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Nice to Meet You
Now that we’ve
Been introduced
And spoken
In such breadth
Of matters
Both profound
And inane

Now that we’ve
Been introduced
And have shared
In such depth
Our feelings
Both sacred
And profane

Now that we’ve
Been introduced
And bared our
Souls this way
I can ask
My dear friend
What's your name?
While She Is Away
I want to make clear right from the start that this is not a confession. I am confident that my mate understands, as a general proposition, that I will backslide in some areas of our marital compact while she is gone. As long as her world isn’t adversely affected, I know that I am pre-forgiven for such lapses. On the other hand, you might find some evidence of defensiveness here — even though I categorically deny that there is anything that needs defending.

Oh, I know what you’re thinking: he’s all alone and he’s living like an animal. Well, you couldn’t be more wrong. I am a grown man and fully capable of taking care of myself. Besides, she’s only gone for a few days.

Furthermore, no one will be harmed by my transgressions. Take, for instance, the matter of bed-making. As I have already made clear in this space, I consider this practice to be wasteful and redundant. And so, in keeping with this firmly held personal ethic, I do not make the bed during these periods of separation. The covers are a twisted clump now, just as they were when I got up. The bottom of the sheet is securely tucked (according to my specifications), but everything else is untouched. The purely decorative pillows remain on the floor and out of the way. They will not move again until it is absolutely necessary.

I am at ease with this state of affairs, even though it would be troubling to my mate. But she is far away, and this disarray in our boudoir cannot afflict her. Neither she, nor anyone else, is harmed. Similarly, if I happen to fart or belch with unusual gusto, I cannot be charged with rudeness because there is no victim to witness these displays.

There is a TV tray parked in front of my easy chair. It has not moved since her departure. Nor will it. My convenience level is just too high under this arrangement to justify folding it up and returning it to the closet. And yet, the Earth continues to spin on its axis, and the arc of the moral universe continues to bend toward justice.

The toilet seat, as you might expect, has stayed up. Unless, that is, I have just used it for its most profound function…or unless I have recently used my rest room as a place to sit and rest. I have no quarrel with the expectation that I always leave the seat down, but I prize this opportunity to ignore it. Furthermore, the energy I save will help in saving the Earth.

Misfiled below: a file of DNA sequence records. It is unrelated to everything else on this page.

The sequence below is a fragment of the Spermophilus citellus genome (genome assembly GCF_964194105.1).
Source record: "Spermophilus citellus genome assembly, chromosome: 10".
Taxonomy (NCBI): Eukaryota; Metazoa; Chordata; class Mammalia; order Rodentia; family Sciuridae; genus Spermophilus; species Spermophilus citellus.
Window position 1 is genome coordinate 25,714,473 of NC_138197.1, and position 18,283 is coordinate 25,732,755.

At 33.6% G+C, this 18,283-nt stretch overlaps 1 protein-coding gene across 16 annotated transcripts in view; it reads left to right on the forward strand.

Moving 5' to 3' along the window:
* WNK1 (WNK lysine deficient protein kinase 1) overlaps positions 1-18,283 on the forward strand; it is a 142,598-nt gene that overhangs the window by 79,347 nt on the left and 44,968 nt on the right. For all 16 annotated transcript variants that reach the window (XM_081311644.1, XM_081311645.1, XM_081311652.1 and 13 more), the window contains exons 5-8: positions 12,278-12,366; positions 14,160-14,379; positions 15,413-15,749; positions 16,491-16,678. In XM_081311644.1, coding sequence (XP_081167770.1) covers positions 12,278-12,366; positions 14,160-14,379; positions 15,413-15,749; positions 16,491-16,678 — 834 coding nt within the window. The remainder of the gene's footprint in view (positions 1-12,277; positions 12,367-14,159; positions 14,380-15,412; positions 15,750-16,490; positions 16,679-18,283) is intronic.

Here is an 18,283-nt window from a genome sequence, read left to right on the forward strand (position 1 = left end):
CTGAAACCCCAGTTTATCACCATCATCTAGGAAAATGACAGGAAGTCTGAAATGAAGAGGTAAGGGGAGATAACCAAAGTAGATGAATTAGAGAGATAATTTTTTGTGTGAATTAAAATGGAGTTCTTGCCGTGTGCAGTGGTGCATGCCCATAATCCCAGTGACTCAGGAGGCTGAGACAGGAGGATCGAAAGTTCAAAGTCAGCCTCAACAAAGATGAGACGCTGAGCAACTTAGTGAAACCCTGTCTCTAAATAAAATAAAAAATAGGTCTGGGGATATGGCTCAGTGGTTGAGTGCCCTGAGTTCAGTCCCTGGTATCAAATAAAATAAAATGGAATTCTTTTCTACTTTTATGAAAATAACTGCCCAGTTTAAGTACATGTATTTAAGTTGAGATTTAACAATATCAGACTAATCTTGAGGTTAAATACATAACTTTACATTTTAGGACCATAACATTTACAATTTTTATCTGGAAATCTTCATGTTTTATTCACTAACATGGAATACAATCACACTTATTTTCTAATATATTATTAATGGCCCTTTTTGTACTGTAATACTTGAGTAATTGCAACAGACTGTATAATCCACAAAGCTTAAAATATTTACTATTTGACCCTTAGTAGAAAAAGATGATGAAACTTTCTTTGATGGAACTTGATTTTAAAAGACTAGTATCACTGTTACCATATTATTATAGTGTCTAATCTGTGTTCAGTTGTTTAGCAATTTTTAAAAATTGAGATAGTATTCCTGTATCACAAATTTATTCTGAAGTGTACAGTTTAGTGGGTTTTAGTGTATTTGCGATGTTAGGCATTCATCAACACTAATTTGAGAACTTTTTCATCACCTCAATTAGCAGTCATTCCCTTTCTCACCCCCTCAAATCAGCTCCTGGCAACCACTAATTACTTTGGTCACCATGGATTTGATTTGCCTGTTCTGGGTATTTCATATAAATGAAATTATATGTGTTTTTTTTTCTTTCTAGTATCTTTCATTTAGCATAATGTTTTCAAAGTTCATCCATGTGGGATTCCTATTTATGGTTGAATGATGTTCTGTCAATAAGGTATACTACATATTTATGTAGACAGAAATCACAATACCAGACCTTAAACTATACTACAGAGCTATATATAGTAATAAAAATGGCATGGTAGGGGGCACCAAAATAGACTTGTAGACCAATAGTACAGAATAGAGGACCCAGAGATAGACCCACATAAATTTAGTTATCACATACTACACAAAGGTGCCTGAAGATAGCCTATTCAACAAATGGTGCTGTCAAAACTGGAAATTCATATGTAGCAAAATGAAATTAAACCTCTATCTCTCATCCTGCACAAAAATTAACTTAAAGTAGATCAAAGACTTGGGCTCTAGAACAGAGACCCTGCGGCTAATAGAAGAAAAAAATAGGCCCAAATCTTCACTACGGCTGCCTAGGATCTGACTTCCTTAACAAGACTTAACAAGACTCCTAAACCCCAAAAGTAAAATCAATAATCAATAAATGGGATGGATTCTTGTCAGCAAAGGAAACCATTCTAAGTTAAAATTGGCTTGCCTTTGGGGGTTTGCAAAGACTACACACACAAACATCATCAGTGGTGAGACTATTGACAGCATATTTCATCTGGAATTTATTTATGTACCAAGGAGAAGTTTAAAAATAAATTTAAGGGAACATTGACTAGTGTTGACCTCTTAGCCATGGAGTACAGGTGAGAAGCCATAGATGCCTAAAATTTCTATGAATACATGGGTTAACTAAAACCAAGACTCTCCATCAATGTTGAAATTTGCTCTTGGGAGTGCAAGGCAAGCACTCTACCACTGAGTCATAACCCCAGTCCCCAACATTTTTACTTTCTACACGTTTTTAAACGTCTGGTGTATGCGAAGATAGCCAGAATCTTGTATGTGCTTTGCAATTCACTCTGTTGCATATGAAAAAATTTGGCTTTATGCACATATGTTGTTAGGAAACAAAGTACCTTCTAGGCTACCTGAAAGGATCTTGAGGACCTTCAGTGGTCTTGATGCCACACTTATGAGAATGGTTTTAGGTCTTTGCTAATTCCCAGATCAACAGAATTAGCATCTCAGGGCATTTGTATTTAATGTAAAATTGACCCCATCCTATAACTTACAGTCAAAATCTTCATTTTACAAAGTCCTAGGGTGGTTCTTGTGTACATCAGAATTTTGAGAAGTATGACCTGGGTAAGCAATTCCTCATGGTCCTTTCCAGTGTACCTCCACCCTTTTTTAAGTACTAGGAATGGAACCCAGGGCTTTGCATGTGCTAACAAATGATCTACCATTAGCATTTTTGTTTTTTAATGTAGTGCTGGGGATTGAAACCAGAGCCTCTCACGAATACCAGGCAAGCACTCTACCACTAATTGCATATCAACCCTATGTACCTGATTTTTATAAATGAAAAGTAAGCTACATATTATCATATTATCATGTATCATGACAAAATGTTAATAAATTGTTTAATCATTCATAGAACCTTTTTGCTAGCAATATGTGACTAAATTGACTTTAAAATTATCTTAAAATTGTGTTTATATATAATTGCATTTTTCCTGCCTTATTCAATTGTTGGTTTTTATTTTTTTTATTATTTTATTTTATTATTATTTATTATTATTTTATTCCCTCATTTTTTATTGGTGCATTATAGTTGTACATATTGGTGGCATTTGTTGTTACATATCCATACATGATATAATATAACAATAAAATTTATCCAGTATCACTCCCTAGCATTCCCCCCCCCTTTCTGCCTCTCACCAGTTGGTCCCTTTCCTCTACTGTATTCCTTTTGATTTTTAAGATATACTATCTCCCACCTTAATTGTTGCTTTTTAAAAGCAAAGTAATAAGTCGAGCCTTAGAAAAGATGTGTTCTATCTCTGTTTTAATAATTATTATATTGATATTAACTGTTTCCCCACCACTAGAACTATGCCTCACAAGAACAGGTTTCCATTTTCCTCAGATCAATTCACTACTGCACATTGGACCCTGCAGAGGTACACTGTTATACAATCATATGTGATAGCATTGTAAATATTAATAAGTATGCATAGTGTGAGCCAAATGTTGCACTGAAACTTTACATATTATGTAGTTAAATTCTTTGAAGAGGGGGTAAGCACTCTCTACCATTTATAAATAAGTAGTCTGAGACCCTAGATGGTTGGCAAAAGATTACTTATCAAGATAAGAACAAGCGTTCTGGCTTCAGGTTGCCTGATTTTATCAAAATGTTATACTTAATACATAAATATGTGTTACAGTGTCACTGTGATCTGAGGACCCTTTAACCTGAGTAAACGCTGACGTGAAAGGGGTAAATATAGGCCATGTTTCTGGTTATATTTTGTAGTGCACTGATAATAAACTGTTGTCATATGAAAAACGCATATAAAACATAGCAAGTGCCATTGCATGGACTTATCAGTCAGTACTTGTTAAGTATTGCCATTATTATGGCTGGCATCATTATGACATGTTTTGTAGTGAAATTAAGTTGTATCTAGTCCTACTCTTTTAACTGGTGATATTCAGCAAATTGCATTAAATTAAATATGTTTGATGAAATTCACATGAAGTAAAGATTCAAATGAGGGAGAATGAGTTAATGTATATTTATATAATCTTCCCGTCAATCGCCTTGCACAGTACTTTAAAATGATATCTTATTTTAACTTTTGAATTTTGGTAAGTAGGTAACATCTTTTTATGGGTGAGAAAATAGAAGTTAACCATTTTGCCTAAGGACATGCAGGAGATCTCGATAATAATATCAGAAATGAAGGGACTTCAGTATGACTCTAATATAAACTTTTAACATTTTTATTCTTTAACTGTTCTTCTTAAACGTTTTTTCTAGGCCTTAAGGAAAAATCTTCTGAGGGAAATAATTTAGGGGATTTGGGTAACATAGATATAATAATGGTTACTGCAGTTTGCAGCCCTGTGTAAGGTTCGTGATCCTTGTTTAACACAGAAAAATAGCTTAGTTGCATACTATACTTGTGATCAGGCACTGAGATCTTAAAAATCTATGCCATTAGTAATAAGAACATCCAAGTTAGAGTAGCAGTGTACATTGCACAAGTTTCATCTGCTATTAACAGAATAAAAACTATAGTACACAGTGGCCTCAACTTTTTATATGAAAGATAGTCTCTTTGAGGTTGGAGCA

Notwithstanding these minor derelictions, things are still pretty tidy around here. The dishes get washed, though at a more leisurely, thoughtful pace. There is sweeping, sponging, and even some isolated instances of dusting.

And if I were looking to prove that I am not living like an animal, I would simply point to my efforts at sprucing. I will admit that sprucing does not constitute a large part of my home care bailiwick, but I am qualified in this area. I don’t claim that deep sprucing, such as the placement of fresh flowers or the rotation of table runners, is part of my portfolio; however, do I like to think of myself as a gifted straightener. Furthermore, I make sure all the drawers and cupboard doors are closed, too. This is largely a manifestation of my mild OCD, but it still counts as sprucing.

Sprucing, in fact, is one of the fundamental human qualities that sets us apart from the lower beasts. That, and the ability to modulate our farting. So there.
Grid Irony
I had thought I would drift away from football and reserve my precious fan time for more worthy sports. I felt good about this decision. It made me feel morally superior to all the yahoos who thirst for the inhumanity and raw violence found in this uniquely American sport.

Sadly, this high-minded posture is no longer available to me. After some years of quasi-abstinence from football, I have fallen back into old habits. It is playoff season in football, and I have succumbed to temptation. This weekend I found myself watching games that involved the likes of the Buffalo Bills, the Houston Texans, and the Tennessee Titans. I have no feelings, positive or negative, for any of those teams (although the Titans’ logo may be the ugliest in all of sport). And yet, I watched those games as if they actually meant something to me. Why?

I could say that my renewed interest is a product of the surprising success this year of the San Francisco 49ers, who are my natural and life-long home squad. But how can I blame the team for my own failings? That would violate my core rooting principles.

Now that I have returned to the world of watching football, however, things have changed a little. For one thing, watching myself watch football has now been added to the experience (and, with this essay, watching myself watching myself watch football). As I hover over myself on the couch, I see that I’m getting the most enjoyment from individual feats of athletic brilliance: stunningly accurate throws, acrobatic catches, and dazzling runs. In other words, all those elements of strength and skill and focus that make sports such a riveting form of entertainment…along with the fact that it is real, and not made up.